Silicon nanosheets are thin, two-dimensional layers with exceptional optoelectronic properties very similar to those of graphene. Albeit, the nanosheets are...

Im Focus: Researchers Imitate Molecular Crowding in Cells

Enzymes behave differently in a test tube compared with the molecular scrum of a living cell. Chemists from the University of Basel have now been able to simulate these confined natural conditions in artificial vesicles for the first time. As reported in the academic journal Small, the results are offering better insight into the development of nanoreactors and artificial organelles.

Enzymes behave differently in a test tube compared with the molecular scrum of a living cell. Chemists from the University of Basel have now been able to...

All Focus news of the innovation-report >>>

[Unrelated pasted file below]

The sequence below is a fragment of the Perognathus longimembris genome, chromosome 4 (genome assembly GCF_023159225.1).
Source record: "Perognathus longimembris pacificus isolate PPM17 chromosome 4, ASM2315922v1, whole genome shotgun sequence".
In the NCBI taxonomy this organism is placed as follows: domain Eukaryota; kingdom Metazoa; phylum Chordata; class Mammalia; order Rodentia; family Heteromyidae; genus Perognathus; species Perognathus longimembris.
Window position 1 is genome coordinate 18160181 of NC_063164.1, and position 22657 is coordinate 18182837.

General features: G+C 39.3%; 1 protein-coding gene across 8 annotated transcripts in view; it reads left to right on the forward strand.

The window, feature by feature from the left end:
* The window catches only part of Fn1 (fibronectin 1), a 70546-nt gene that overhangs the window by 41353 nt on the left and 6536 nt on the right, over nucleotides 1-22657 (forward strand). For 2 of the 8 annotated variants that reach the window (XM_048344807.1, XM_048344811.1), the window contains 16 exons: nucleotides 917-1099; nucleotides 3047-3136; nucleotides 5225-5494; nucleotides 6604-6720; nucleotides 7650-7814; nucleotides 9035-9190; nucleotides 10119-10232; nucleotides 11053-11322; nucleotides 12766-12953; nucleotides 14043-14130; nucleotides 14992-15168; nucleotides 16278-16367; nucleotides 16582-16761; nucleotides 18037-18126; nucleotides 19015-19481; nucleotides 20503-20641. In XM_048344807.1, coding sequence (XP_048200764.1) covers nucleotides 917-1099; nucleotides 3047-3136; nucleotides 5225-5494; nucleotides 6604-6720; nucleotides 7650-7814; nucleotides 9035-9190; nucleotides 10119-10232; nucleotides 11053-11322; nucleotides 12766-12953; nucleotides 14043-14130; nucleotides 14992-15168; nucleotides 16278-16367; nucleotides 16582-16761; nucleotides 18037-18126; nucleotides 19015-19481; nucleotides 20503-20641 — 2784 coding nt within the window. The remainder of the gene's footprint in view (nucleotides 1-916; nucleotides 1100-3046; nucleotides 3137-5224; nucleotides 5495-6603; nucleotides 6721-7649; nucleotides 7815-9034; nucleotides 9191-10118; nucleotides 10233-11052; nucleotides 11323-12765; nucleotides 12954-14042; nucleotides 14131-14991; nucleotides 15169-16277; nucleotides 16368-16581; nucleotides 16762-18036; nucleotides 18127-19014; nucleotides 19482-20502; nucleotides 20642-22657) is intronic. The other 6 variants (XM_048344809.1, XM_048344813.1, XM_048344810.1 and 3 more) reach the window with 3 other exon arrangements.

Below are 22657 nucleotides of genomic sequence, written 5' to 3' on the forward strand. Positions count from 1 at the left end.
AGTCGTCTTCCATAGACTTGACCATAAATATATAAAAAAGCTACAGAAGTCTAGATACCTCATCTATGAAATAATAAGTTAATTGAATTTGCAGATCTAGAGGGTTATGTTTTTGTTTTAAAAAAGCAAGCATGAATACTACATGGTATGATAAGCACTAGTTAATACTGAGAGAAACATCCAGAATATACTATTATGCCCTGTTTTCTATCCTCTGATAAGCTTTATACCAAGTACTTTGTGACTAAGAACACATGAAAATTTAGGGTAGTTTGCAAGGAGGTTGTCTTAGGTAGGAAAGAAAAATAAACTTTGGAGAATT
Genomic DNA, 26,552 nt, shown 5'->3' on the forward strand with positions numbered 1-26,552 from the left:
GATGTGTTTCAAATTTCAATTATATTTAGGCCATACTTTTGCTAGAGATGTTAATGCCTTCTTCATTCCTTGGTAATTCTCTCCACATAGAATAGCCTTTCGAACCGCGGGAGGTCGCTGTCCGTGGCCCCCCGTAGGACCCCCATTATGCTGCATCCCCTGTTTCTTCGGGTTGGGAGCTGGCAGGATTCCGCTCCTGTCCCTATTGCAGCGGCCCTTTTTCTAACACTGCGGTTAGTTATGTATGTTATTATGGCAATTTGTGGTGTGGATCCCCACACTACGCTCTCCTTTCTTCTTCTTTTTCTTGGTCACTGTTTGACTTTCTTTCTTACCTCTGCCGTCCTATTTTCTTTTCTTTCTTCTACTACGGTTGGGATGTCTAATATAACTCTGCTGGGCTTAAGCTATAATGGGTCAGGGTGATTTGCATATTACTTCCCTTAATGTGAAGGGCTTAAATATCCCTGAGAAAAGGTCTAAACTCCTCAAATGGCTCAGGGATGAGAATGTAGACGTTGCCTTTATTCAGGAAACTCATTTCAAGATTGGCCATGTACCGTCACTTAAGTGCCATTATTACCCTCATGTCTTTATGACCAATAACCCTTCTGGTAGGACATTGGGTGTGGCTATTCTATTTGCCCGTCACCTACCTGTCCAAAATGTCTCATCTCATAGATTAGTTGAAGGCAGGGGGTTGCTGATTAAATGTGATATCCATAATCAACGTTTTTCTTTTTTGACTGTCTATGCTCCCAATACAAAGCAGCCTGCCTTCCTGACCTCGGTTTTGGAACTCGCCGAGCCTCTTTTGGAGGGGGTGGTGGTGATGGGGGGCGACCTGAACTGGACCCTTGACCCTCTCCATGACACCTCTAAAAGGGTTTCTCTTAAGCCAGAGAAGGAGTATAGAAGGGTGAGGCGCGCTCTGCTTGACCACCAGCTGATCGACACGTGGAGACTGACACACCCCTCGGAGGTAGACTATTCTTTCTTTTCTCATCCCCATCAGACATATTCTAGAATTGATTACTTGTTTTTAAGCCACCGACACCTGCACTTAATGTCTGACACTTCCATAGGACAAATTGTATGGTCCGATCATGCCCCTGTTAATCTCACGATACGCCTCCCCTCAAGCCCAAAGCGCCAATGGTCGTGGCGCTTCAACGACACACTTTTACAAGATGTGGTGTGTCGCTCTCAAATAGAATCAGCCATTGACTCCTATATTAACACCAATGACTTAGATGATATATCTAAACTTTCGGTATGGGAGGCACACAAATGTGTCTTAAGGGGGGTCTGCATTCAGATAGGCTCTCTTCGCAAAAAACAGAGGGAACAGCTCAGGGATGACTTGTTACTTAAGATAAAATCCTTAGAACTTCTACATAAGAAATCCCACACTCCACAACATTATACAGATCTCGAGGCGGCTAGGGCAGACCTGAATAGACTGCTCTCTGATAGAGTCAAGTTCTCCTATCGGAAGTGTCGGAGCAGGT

Anzeige

Anzeige

Event News

International Land Use Symposium ILUS 2017: Call for Abstracts and Registration open

20.03.2017 | Event News

CONNECT 2017: International congress on connective tissue

14.03.2017 | Event News

ICTM Conference: Turbine Construction between Big Data and Additive Manufacturing

07.03.2017 | Event News

 
Latest News

When Air is in Short Supply - Shedding light on plant stress reactions when oxygen runs short

23.03.2017 | Life Sciences

Researchers use light to remotely control curvature of plastics

23.03.2017 | Power and Electrical Engineering

Sea ice extent sinks to record lows at both poles

23.03.2017 | Earth Sciences

VideoLinks
B2B-VideoLinks
More VideoLinks >>>